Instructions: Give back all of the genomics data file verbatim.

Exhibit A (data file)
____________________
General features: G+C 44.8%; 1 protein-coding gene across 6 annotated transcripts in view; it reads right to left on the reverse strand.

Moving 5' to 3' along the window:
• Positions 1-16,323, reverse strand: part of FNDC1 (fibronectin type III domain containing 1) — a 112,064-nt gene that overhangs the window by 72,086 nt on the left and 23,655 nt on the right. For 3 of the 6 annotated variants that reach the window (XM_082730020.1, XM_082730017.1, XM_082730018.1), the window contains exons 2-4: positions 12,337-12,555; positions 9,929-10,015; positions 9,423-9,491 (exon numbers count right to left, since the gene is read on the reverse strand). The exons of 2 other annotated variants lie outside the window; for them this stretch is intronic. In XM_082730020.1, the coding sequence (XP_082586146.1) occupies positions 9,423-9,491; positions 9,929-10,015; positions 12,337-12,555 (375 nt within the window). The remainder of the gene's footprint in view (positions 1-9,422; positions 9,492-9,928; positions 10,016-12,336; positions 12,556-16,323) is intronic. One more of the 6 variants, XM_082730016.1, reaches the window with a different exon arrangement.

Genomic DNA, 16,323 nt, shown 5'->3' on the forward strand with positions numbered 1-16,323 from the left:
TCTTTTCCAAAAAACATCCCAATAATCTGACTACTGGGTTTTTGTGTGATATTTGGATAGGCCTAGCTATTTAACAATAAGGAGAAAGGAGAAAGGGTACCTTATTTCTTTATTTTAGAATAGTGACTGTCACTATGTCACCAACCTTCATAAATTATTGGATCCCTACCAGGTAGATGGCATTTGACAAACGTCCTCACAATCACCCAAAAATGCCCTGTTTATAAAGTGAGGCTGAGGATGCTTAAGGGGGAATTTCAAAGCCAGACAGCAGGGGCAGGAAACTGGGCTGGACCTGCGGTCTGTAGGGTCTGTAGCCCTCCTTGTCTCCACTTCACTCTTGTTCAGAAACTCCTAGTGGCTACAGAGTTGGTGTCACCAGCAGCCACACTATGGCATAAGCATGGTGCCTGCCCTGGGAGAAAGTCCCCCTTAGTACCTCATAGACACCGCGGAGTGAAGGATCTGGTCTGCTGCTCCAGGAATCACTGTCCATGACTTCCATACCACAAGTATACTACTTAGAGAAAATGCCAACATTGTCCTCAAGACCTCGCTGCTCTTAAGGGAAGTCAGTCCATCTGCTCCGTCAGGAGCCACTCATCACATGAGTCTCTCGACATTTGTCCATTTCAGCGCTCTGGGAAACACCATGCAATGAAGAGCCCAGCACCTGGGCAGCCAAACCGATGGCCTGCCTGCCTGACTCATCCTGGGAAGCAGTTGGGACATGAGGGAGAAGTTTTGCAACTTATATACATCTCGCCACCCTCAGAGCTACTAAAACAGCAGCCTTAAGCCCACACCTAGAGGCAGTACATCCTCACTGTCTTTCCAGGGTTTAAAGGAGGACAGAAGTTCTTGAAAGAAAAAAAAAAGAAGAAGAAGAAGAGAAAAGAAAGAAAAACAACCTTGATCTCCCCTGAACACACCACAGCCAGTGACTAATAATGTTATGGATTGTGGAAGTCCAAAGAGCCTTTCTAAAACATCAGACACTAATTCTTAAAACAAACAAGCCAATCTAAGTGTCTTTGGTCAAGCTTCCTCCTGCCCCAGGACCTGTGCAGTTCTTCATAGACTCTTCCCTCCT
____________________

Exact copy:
General features: G+C 44.8%; 1 protein-coding gene across 6 annotated transcripts in view; it reads right to left on the reverse strand.

Moving 5' to 3' along the window:
• Positions 1-16,323, reverse strand: part of FNDC1 (fibronectin type III domain containing 1) — a 112,064-nt gene that overhangs the window by 72,086 nt on the left and 23,655 nt on the right. For 3 of the 6 annotated variants that reach the window (XM_082730020.1, XM_082730017.1, XM_082730018.1), the window contains exons 2-4: positions 12,337-12,555; positions 9,929-10,015; positions 9,423-9,491 (exon numbers count right to left, since the gene is read on the reverse strand). The exons of 2 other annotated variants lie outside the window; for them this stretch is intronic. In XM_082730020.1, the coding sequence (XP_082586146.1) occupies positions 9,423-9,491; positions 9,929-10,015; positions 12,337-12,555 (375 nt within the window). The remainder of the gene's footprint in view (positions 1-9,422; positions 9,492-9,928; positions 10,016-12,336; positions 12,556-16,323) is intronic. One more of the 6 variants, XM_082730016.1, reaches the window with a different exon arrangement.

Genomic DNA, 16,323 nt, shown 5'->3' on the forward strand with positions numbered 1-16,323 from the left:
TCTTTTCCAAAAAACATCCCAATAATCTGACTACTGGGTTTTTGTGTGATATTTGGATAGGCCTAGCTATTTAACAATAAGGAGAAAGGAGAAAGGGTACCTTATTTCTTTATTTTAGAATAGTGACTGTCACTATGTCACCAACCTTCATAAATTATTGGATCCCTACCAGGTAGATGGCATTTGACAAACGTCCTCACAATCACCCAAAAATGCCCTGTTTATAAAGTGAGGCTGAGGATGCTTAAGGGGGAATTTCAAAGCCAGACAGCAGGGGCAGGAAACTGGGCTGGACCTGCGGTCTGTAGGGTCTGTAGCCCTCCTTGTCTCCACTTCACTCTTGTTCAGAAACTCCTAGTGGCTACAGAGTTGGTGTCACCAGCAGCCACACTATGGCATAAGCATGGTGCCTGCCCTGGGAGAAAGTCCCCCTTAGTACCTCATAGACACCGCGGAGTGAAGGATCTGGTCTGCTGCTCCAGGAATCACTGTCCATGACTTCCATACCACAAGTATACTACTTAGAGAAAATGCCAACATTGTCCTCAAGACCTCGCTGCTCTTAAGGGAAGTCAGTCCATCTGCTCCGTCAGGAGCCACTCATCACATGAGTCTCTCGACATTTGTCCATTTCAGCGCTCTGGGAAACACCATGCAATGAAGAGCCCAGCACCTGGGCAGCCAAACCGATGGCCTGCCTGCCTGACTCATCCTGGGAAGCAGTTGGGACATGAGGGAGAAGTTTTGCAACTTATATACATCTCGCCACCCTCAGAGCTACTAAAACAGCAGCCTTAAGCCCACACCTAGAGGCAGTACATCCTCACTGTCTTTCCAGGGTTTAAAGGAGGACAGAAGTTCTTGAAAGAAAAAAAAAAGAAGAAGAAGAAGAGAAAAGAAAGAAAAACAACCTTGATCTCCCCTGAACACACCACAGCCAGTGACTAATAATGTTATGGATTGTGGAAGTCCAAAGAGCCTTTCTAAAACATCAGACACTAATTCTTAAAACAAACAAGCCAATCTAAGTGTCTTTGGTCAAGCTTCCTCCTGCCCCAGGACCTGTGCAGTTCTTCATAGACTCTTCCCTCCT